Take the 2-minute tour ×
Mathematics Stack Exchange is a question and answer site for people studying math at any level and professionals in related fields. It's 100% free, no registration required.

Let's start with two concentric circles of radii $r<R$. Then we put two sticks inside the outer circle while avoiding the inner circle, say $AB$ and $CD$.

Two sticks between the two circles

Then we compare the length of inner part $AP+DP$ with the exterior part $BP+CP$. It seem that there exist a lower bound for the difference: $(AP+DP)-(BP+CP)\ge\epsilon$ for all such sticks with a uniform constant $\epsilon>0$.

I don't if this is true. (For specific reason we can use $r=1$ and $R=2$).
If it is, could you give any hint how to prove it? Thanks!


Edit: Now I know there is no uniform lower bound since the distance goes to zero if

  1. the point $C$ moves close to $A$;

  2. the lengths of both sticks goes to zero: $AB\to0$ and $CD\to0$.

The second case can be viewed as a special case of the first one. So a reasonable modification of my question is:

  • Will there exist $\epsilon=\epsilon(\delta)>0$ such that for if the distance of the two ends $AC\ge\delta$, then the difference $(AP+DP)-(BP+CP)\ge\epsilon$?
share|improve this question
1  
a) Do I understand correctly that the two sticks must be placed such that they intersect in a point $P$? b) In what sense is the constant $\delta$ uniform? c) What keeps us from making $BP+CP$ arbitrarily small by choosing $P$ arbitrarily close to the outer circle, and $AP+DP$ supremal by choosing sticks of maximal length, nearly touching the inner circle? –  joriki May 2 '13 at 7:31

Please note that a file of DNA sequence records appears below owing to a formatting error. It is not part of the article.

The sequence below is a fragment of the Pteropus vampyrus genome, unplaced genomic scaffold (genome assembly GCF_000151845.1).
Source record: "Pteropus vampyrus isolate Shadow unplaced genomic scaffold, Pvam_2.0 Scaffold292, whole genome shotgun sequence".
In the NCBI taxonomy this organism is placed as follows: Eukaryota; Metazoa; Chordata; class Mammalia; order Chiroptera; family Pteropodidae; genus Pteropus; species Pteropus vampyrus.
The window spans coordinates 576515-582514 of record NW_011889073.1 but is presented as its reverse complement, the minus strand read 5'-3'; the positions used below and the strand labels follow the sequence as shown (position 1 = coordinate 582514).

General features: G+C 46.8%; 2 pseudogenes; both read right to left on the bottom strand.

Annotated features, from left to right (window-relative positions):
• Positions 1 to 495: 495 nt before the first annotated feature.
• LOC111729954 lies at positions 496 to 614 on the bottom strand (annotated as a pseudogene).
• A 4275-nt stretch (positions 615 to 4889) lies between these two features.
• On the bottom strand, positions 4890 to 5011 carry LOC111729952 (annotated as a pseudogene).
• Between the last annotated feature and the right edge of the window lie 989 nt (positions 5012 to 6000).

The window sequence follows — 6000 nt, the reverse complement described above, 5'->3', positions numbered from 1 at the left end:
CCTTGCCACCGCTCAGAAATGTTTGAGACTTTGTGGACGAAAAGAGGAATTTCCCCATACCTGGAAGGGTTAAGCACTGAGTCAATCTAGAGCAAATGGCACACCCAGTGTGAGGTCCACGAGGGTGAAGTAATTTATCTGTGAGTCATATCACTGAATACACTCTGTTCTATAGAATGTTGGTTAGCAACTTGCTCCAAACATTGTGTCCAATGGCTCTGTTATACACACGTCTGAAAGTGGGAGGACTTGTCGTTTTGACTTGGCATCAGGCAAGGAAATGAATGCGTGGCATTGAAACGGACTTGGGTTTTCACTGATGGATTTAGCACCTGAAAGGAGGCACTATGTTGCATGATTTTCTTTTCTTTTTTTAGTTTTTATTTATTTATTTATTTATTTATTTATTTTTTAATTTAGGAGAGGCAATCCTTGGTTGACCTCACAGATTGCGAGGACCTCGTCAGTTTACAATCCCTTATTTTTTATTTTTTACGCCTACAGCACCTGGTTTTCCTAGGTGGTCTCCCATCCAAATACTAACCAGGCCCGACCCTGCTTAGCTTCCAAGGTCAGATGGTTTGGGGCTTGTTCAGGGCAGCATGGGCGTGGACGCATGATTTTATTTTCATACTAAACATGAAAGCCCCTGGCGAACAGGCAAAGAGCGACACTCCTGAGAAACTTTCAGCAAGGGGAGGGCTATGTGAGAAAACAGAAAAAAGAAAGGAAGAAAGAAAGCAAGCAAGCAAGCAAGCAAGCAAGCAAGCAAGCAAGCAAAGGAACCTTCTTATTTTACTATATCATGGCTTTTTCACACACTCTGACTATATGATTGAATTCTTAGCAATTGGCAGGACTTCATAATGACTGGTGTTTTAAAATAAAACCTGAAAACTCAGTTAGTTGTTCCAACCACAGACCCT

1  
@joriki at least for c) I can answer you. The process you describe would maximize the difference, and as such not prove anything about the existence of a lower bound, because you're moving in the wrong direction. However, moving the two lines closer and closer should make the difference closer and closer to $0$. –  Arthur May 2 '13 at 8:07
    
Thank you! Now I see such a lower bound can't exist. –  Pengfei May 2 '13 at 13:46

1 Answer 1

up vote 0 down vote accepted

Your original proposition about a global lower bound is not true. You can move all points arbitrarily close together while still maintaining the required properties. Thus all distances will become arbitrarily small as well, and a lower bound on their differences can not exist.

Your updated question appears to be true. Given fixed $A,B,C$ the minimal value of $(AP+DP)−(BP+CP)$ is obtained (although this remains to be proved for now) by setting $D=B$. Conversely for given $A,C,D$ the minimal value corresponds to $B=D$. In this case you have $BP=DP=0$, and one can show $AP>CP$ for $AC=\delta>0$. For fixed $A,C$ the lowest value is obtained if $AB$ touches the inner circle. So you can use that configuration to compute $\epsilon$ from $\delta$.

Screenshot from Cinderella

All of the above was obtained from experiments, so this should give you an idea as to what the steps of a proof would be, but it is not a proof so far, and it might even be wrong for some non-obvious reason.

share|improve this answer
    
Thank you! I just modified the question. –  Pengfei May 2 '13 at 14:06
    
@Pengfei: Updating a question in such a way that it renders a formerly correct answer now incorrect is not exactly the best style, in my opinion. I updated my answer accordingly nevertheless. –  MvG May 2 '13 at 14:36
    
Thank you! I faced the same dilemma before. There might be some trivial conditions I didn't realize when posting questions. Should I leave this question as it is and post the modified version in a new post? –  Pengfei May 2 '13 at 14:44

Your Answer

 
discard

By posting your answer, you agree to the privacy policy and terms of service.

Not the answer you're looking for? Browse other questions tagged or ask your own question.